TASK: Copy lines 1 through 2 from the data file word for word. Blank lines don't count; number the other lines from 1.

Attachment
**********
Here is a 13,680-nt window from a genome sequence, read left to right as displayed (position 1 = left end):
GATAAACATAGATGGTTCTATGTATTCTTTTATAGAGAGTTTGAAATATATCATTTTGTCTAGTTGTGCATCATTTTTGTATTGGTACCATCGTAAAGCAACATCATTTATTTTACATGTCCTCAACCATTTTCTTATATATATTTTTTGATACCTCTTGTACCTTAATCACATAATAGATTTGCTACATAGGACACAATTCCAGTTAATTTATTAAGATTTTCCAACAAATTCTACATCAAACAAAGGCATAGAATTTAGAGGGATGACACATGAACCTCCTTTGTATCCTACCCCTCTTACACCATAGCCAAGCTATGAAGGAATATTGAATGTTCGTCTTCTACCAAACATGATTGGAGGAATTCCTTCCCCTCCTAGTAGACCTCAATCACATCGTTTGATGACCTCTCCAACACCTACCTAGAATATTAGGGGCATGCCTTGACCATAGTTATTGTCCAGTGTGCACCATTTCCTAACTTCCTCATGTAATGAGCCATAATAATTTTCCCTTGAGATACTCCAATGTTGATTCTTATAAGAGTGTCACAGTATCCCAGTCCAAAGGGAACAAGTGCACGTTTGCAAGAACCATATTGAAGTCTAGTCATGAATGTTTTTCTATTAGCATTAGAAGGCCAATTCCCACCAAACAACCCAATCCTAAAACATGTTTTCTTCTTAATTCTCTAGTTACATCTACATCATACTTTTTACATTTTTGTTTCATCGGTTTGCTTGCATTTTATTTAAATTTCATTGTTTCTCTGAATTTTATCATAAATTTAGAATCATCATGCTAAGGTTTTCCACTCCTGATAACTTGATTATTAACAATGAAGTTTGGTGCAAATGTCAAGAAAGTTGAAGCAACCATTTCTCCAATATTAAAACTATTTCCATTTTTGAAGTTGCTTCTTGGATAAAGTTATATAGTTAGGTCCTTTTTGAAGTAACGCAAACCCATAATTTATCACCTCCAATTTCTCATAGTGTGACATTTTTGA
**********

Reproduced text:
Here is a 13,680-nt window from a genome sequence, read left to right as displayed (position 1 = left end):
GATAAACATAGATGGTTCTATGTATTCTTTTATAGAGAGTTTGAAATATATCATTTTGTCTAGTTGTGCATCATTTTTGTATTGGTACCATCGTAAAGCAACATCATTTATTTTACATGTCCTCAACCATTTTCTTATATATATTTTTTGATACCTCTTGTACCTTAATCACATAATAGATTTGCTACATAGGACACAATTCCAGTTAATTTATTAAGATTTTCCAACAAATTCTACATCAAACAAAGGCATAGAATTTAGAGGGATGACACATGAACCTCCTTTGTATCCTACCCCTCTTACACCATAGCCAAGCTATGAAGGAATATTGAATGTTCGTCTTCTACCAAACATGATTGGAGGAATTCCTTCCCCTCCTAGTAGACCTCAATCACATCGTTTGATGACCTCTCCAACACCTACCTAGAATATTAGGGGCATGCCTTGACCATAGTTATTGTCCAGTGTGCACCATTTCCTAACTTCCTCATGTAATGAGCCATAATAATTTTCCCTTGAGATACTCCAATGTTGATTCTTATAAGAGTGTCACAGTATCCCAGTCCAAAGGGAACAAGTGCACGTTTGCAAGAACCATATTGAAGTCTAGTCATGAATGTTTTTCTATTAGCATTAGAAGGCCAATTCCCACCAAACAACCCAATCCTAAAACATGTTTTCTTCTTAATTCTCTAGTTACATCTACATCATACTTTTTACATTTTTGTTTCATCGGTTTGCTTGCATTTTATTTAAATTTCATTGTTTCTCTGAATTTTATCATAAATTTAGAATCATCATGCTAAGGTTTTCCACTCCTGATAACTTGATTATTAACAATGAAGTTTGGTGCAAATGTCAAGAAAGTTGAAGCAACCATTTCTCCAATATTAAAACTATTTCCATTTTTGAAGTTGCTTCTTGGATAAAGTTATATAGTTAGGTCCTTTTTGAAGTAACGCAAACCCATAATTTATCACCTCCAATTTCTCATAGTGTGACATTTTTGA